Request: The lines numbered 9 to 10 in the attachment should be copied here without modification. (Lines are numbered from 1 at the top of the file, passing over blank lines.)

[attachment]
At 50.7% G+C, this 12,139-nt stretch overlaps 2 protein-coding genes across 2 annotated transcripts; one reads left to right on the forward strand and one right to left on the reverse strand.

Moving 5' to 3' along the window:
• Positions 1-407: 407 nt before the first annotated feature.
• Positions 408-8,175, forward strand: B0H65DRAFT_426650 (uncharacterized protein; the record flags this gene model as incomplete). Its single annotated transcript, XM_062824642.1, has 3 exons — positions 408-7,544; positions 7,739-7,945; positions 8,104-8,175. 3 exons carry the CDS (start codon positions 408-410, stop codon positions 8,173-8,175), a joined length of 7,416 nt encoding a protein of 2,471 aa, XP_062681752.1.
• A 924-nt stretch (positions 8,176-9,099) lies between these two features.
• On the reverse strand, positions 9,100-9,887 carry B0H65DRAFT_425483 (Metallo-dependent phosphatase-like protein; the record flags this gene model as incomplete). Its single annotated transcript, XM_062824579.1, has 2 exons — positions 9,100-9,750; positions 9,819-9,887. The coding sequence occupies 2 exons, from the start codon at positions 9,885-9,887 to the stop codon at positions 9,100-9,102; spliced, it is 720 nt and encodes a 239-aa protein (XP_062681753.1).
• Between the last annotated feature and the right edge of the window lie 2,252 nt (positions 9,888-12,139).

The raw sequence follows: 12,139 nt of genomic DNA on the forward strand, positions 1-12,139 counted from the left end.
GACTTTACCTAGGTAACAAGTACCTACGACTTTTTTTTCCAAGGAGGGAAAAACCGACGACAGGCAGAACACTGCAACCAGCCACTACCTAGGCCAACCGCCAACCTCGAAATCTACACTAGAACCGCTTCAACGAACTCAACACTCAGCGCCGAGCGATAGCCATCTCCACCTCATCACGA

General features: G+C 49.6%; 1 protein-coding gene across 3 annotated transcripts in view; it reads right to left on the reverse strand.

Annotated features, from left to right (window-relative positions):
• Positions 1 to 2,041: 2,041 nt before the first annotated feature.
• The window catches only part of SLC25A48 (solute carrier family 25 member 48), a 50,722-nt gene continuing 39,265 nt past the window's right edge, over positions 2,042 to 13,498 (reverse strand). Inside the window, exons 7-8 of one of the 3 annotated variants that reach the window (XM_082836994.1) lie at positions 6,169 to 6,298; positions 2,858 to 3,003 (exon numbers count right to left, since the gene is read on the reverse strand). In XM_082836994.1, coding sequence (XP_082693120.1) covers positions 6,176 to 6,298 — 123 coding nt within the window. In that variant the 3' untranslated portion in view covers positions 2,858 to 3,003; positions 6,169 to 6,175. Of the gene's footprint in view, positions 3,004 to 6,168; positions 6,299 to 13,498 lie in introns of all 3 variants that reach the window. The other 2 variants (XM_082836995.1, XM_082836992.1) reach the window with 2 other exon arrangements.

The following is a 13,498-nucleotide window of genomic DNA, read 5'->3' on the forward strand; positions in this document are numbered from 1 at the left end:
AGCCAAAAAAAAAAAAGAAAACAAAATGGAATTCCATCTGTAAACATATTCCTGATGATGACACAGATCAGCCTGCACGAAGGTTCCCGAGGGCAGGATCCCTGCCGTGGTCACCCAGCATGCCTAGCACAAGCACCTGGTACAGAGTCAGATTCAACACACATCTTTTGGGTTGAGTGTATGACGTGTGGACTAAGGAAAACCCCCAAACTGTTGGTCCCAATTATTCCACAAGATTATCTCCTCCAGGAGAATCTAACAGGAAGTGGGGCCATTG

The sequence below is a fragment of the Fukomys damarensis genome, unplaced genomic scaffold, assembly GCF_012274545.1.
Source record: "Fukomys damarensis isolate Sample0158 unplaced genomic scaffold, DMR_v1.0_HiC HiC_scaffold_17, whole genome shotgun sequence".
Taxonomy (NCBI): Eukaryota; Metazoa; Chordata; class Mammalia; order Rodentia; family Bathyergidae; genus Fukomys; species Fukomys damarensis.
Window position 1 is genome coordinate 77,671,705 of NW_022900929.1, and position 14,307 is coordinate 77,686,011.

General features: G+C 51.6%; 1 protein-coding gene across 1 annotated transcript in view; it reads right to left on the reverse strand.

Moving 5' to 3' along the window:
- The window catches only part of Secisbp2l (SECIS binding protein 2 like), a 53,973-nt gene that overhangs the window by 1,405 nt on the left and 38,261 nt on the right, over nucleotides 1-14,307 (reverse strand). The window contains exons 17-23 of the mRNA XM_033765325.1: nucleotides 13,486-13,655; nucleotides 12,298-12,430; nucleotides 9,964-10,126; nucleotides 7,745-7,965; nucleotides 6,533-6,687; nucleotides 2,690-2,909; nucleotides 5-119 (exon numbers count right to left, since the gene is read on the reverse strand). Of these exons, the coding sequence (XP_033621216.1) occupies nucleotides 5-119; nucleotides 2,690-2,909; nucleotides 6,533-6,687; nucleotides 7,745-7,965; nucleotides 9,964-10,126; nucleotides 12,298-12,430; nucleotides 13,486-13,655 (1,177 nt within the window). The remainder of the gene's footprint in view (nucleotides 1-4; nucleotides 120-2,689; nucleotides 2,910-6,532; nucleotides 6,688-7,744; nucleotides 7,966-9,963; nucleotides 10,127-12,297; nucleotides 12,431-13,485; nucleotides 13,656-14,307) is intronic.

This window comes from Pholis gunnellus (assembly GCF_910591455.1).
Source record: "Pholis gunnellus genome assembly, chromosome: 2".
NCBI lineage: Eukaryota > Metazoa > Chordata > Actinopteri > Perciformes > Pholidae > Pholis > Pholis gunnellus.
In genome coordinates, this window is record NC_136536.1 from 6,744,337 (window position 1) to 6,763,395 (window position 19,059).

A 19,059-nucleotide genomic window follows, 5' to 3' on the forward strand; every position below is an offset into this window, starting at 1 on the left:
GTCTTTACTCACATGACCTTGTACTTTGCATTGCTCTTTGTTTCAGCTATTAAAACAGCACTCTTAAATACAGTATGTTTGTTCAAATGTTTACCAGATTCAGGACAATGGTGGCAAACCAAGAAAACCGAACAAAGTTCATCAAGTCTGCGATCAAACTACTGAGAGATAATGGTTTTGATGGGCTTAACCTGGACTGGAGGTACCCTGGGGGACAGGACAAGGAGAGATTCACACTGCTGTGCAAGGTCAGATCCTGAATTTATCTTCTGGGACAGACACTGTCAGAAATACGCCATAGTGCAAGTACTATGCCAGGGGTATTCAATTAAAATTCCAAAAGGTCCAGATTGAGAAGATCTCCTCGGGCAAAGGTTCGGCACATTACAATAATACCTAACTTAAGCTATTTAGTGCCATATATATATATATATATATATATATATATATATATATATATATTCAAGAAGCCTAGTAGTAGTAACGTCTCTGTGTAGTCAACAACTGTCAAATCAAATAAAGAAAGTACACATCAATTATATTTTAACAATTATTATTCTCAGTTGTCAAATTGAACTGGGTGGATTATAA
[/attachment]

GACTTTACCTAGGTAACAAGTACCTACGACTTTTTTTTCCAAGGAGGGAAAAACCGACGACAGGCAGAACACTGCAACCAGCCACTACCTAGGCCAACCGCCAACCTCGAAATCTACACTAGAACCGCTTCAACGAACTCAACACTCAGCGCCGAGCGATAGCCATCTCCACCTCATCACGA

General features: G+C 49.6%; 1 protein-coding gene across 3 annotated transcripts in view; it reads right to left on the reverse strand.